Air quality warnings are in effect for up to 100 million people in the US.
Thick smoke from Canadian wildfires to the north descended on New York this week, causing some to mask up. In some areas, people can smell the smoke in the air and the skies are hazy.
Air quality levels throughout the city are 'very unhealthy', according to the US government online platform AirNow, which also warned against outdoor activities.
An online calculator suggested breathing in the air in New York yesterday for 24 hours was equivalent to smoking six cigarettes.
Air pollution can cause breathing difficulties, as well as irritation to eyes, nose, throat and lungs. Long-term exposure to air pollution can result in chronic health issues such as severe asthma, preterm birth, heart disease, stroke, lung cancer, dementia and a lower IQ in children.
Smog can be particularly bad for young children, older adults, pregnant women and those with asthma or other respiratory conditions
The risk of respiratory infection is also increased due to the air pollution
Smoke originating from Canadian wildfires caused hazardous levels of air pollution across the Northeast. Pictured is a map showing Air Quality Index levels on Tuesday night. Purple areas are where levels were between 201 and 300. Red areas were between 151 and 200
Smog can be particularly bad for young children, older adults, pregnant women and those with asthma or other respiratory conditions. The risk of respiratory infection is also increased.
The Environmental Protection Agency uses the Air Quality Index on AirNow to report air quality.
It varies from zero to over 300, with levels 50 and below thought to be the healthiest.
When levels go above 150, the general population may start to experience symptoms.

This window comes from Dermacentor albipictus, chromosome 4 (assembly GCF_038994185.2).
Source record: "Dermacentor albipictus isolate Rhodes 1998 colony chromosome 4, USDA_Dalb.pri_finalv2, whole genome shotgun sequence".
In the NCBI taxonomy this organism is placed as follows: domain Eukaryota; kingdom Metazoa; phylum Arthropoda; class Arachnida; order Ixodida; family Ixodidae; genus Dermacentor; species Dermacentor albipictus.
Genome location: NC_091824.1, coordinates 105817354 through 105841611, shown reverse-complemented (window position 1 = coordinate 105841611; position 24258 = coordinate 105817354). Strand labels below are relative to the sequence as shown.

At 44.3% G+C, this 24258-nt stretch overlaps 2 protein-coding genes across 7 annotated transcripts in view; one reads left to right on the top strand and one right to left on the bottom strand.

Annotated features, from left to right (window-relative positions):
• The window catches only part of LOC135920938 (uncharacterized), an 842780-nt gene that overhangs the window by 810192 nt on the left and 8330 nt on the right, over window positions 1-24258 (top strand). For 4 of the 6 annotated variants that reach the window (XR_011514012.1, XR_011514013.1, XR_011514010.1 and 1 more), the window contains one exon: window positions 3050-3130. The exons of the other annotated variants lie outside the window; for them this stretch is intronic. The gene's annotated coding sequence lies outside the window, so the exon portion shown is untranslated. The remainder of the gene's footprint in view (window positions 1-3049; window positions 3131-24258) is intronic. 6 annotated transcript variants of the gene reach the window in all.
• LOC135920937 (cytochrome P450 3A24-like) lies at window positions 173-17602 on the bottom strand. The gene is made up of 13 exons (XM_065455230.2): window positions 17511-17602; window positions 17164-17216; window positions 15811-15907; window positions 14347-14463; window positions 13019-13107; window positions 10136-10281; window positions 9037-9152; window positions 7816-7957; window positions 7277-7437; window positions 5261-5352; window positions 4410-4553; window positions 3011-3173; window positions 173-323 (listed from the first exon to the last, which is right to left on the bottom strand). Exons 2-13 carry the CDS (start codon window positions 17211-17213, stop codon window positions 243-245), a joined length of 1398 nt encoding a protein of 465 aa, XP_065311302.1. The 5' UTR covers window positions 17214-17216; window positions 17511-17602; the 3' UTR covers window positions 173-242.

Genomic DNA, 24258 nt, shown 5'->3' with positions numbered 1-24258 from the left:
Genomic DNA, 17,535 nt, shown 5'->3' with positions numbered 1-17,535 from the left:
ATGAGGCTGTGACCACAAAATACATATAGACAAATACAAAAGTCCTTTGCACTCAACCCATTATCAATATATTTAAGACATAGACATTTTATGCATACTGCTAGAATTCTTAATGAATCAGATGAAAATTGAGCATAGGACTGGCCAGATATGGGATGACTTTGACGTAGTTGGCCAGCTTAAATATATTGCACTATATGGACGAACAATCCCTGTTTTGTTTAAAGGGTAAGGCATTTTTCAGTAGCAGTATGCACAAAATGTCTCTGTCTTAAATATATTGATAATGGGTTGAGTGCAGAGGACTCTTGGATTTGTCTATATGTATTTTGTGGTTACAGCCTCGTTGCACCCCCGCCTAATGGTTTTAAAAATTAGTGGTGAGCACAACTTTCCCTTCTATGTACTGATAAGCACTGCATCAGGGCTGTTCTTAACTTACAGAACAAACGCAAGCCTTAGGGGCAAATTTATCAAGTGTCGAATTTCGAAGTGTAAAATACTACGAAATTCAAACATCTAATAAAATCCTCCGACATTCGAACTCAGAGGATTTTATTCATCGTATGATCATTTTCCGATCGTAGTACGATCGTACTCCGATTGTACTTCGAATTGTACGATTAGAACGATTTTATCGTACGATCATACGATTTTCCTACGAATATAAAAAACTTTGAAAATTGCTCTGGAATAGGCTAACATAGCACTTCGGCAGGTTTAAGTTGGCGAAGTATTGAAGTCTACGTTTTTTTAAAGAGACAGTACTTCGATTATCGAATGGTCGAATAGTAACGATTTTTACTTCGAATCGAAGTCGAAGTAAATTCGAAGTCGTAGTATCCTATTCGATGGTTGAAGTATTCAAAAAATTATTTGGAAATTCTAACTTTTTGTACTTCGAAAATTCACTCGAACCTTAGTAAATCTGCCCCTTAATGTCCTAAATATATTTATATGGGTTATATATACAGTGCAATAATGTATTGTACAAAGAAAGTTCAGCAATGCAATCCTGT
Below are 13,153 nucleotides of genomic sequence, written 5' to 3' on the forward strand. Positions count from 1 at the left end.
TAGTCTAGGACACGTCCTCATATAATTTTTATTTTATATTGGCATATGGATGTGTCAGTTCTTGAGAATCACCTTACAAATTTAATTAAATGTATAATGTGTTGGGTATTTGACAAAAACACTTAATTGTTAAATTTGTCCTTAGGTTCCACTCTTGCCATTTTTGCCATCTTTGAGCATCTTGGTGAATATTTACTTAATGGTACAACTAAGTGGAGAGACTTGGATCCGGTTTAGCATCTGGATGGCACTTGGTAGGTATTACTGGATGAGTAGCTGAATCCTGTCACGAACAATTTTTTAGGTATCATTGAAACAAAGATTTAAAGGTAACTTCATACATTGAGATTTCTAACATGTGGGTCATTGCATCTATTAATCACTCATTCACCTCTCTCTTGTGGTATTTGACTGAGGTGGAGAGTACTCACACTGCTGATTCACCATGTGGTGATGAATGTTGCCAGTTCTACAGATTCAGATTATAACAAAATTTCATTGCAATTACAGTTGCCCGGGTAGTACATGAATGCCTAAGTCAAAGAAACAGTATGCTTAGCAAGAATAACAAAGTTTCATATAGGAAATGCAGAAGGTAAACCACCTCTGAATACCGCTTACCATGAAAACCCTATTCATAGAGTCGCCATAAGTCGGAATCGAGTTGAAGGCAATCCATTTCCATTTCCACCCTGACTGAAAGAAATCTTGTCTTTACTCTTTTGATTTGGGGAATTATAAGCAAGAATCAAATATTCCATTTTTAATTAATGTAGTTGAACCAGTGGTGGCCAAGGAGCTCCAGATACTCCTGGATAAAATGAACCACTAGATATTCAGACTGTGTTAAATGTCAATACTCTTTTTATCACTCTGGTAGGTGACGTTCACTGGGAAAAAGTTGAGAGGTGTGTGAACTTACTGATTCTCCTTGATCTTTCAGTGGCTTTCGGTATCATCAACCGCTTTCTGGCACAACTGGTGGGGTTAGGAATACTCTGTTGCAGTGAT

Today's air quality in New York City is 170, which is deemed 'unhealthy'.
Inhaling this for 24 hours is the same as smoking almost five cigarettes, the online calculator claimed.
It works by using PM 2.5 particle concentration — the number of particles in the air that are a certain size.
The health impact of a particle concentration of 22μg/m3 per 24 hours is equivalent to about one cigarette.
The monitor recommends that people with heart or lung disease, older adults, children and teens should reduce their exposure by avoiding strenuous outdoor activities, keeping outdoor activities short and thinking about moving physical activities indoors or rescheduling them.
Brady Scott, a fellow at the American Association for Respiratory Care, a professional organization for respiratory therapists, told NBC he advised that people stay indoors as much as possible and keep doors and windows closed.
People should do this even while exercising, as it causes stress on the lungs.
Those with asthma should watch their symptoms closely and make sure they have medications to hand.
Mr Scott said: 'People know their bodies really well. If they see some changes they believe are related to bad air, perhaps they need to contact a physician or advanced practice provider.'
Dr Purvi Parikh, an allergist and immunologist at the Allergy & Asthma Network, an advocacy group for people with asthma, allergies and related conditions, said that smoke can be especially bad for pregnant women as their lung capacity is already reduced due to their growing stomachs.
She also said that people should keep their homes well-ventilated, and those who need to go out can wear a mask or N95 respirator.
Dr Wynne Armand, a physician at Massachusetts General Hospital and associate director of the MGH Center for the Environment and Health, said people should not dust or mow the lawn when the air quality is low.
Burning candles or using a gas stove can also make it worse.